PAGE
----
Starbucks Plans to Save the U.S. Economy

They're using the same technique they use to give back to coffee farmers in third world countries

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Sick of waiting on Obama to fix the problem, Starbucks is taking America's jobs problem into its own hands. No, Starbucks is not hiring baristas or opening any new stores. (After all, they just finished closing 700 branches.) In a matter of speaking, the 40-year-old corporation is adding another tip jar to its counter, one that collects donations for a new jobs fund they've set up with Opportunity Finance Network, a national network of community development financial institutions that offer loans to low income business owners. The program, Create Jobs for U.S.A., is not dissimilar to Lance Armstrong's Livestrong campaign. Donate $5 to the fund and you get a red, white and blue wristband that reads "Indivisible".

Yes, Starbucks is criticizing the government. "Businesses and business leaders need to do more; we can't wait for Washington," the company's CEO Howard Schultz told Reuters in explaining the coffee company's inspiration for the program. "I have no interest in politics or political office. I'm just doing this as a private citizen trying to make a difference."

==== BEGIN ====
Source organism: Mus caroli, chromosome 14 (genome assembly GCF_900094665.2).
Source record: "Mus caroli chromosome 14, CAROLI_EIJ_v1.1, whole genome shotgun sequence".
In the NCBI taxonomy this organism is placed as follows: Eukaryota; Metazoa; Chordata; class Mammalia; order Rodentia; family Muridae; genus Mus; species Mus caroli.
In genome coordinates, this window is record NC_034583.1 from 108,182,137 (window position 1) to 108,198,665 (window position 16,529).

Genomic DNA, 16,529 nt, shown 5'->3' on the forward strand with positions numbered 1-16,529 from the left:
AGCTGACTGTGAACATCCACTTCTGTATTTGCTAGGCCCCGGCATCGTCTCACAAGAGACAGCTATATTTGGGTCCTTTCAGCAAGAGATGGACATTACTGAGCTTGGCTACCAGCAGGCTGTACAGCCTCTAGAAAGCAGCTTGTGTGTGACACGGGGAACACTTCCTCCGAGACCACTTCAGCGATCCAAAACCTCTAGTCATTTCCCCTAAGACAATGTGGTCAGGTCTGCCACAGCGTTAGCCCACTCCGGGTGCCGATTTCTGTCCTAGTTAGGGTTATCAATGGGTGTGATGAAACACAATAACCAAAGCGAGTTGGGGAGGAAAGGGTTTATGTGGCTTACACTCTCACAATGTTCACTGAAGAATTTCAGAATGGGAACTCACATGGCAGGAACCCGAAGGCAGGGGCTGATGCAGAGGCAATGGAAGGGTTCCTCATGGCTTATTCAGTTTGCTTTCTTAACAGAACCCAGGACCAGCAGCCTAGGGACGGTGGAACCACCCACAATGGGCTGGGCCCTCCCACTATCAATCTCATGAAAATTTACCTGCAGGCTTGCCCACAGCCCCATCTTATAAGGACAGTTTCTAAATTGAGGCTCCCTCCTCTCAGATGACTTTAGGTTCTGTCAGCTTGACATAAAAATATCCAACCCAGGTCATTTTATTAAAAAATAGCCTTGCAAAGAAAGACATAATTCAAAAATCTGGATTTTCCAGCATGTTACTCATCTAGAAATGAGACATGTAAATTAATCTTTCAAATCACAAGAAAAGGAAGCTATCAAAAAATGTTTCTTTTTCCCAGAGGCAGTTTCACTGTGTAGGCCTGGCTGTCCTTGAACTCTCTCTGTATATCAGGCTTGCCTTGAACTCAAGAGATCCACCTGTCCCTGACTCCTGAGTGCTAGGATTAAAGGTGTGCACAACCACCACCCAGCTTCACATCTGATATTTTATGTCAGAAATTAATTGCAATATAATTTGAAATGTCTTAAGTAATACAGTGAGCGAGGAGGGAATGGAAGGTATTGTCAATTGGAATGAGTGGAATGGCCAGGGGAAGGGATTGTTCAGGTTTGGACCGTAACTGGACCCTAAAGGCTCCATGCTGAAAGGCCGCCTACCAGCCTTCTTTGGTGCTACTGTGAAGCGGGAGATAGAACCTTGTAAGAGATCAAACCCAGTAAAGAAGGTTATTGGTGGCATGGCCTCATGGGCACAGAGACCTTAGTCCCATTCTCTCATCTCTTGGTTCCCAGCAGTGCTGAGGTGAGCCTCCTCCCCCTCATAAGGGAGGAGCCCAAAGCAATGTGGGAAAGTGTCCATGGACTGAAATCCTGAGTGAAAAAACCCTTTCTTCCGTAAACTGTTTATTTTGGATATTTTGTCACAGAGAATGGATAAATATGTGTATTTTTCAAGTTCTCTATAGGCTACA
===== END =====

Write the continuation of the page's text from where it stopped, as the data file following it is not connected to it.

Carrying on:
The microlending technique is the same one they've been using for years to support the coffee farmers in third world countries from whom they buy its beans. Starbucks has been operating microlending and microfinance services in countries like Costa Rica, Nicaragua and Ethiopia since at least 2004. These types of programs have been shown to both benefit poor entrepreneurs and provide returns for the banks that offer the loans. (Create Jobs for U.S.A. does not bill itself as a not-for-profit project.) However, Starbucks has also drawn criticism in the past for putting its own interests ahead of those of the business they support.

So far, Starbucks' new program has won some support. In the official press release announcing the program quotes Moody's chief economist Mark Zandi says it's "exactly the kind of innovative and entrepreneurial solution that America needs to get its economy back on the right track." Gary Rivlin at The Daily Beast writes, "The idea isn't as flaky as it might seem at first glance." However, as This American Life pointed out in their oft-cited program on how a job is actually created in May, creating a job isn't as easy as it sounds.

This article is from the archive of our partner The Wire.